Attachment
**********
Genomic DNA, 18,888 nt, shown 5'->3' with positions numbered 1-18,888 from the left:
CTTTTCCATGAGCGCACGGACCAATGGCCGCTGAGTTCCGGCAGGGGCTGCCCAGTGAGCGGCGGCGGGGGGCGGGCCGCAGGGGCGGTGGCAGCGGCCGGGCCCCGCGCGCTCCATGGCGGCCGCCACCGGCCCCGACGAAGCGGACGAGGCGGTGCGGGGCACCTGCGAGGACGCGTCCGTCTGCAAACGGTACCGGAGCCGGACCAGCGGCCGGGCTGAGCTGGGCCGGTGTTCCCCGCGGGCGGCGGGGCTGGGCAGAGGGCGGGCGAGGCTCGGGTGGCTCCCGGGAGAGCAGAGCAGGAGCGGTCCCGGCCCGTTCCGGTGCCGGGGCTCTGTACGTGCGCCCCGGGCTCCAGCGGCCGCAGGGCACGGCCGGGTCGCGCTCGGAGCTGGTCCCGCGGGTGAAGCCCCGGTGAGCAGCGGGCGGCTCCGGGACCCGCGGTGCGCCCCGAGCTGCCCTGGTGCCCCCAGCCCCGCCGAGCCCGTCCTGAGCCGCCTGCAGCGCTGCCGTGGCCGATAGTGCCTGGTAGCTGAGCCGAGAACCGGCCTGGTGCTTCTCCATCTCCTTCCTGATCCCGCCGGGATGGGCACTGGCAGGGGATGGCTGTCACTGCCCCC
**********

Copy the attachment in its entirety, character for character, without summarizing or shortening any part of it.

Genomic DNA, 18,888 nt, shown 5'->3' with positions numbered 1-18,888 from the left:
CTTTTCCATGAGCGCACGGACCAATGGCCGCTGAGTTCCGGCAGGGGCTGCCCAGTGAGCGGCGGCGGGGGGCGGGCCGCAGGGGCGGTGGCAGCGGCCGGGCCCCGCGCGCTCCATGGCGGCCGCCACCGGCCCCGACGAAGCGGACGAGGCGGTGCGGGGCACCTGCGAGGACGCGTCCGTCTGCAAACGGTACCGGAGCCGGACCAGCGGCCGGGCTGAGCTGGGCCGGTGTTCCCCGCGGGCGGCGGGGCTGGGCAGAGGGCGGGCGAGGCTCGGGTGGCTCCCGGGAGAGCAGAGCAGGAGCGGTCCCGGCCCGTTCCGGTGCCGGGGCTCTGTACGTGCGCCCCGGGCTCCAGCGGCCGCAGGGCACGGCCGGGTCGCGCTCGGAGCTGGTCCCGCGGGTGAAGCCCCGGTGAGCAGCGGGCGGCTCCGGGACCCGCGGTGCGCCCCGAGCTGCCCTGGTGCCCCCAGCCCCGCCGAGCCCGTCCTGAGCCGCCTGCAGCGCTGCCGTGGCCGATAGTGCCTGGTAGCTGAGCCGAGAACCGGCCTGGTGCTTCTCCATCTCCTTCCTGATCCCGCCGGGATGGGCACTGGCAGGGGATGGCTGTCACTGCCCCC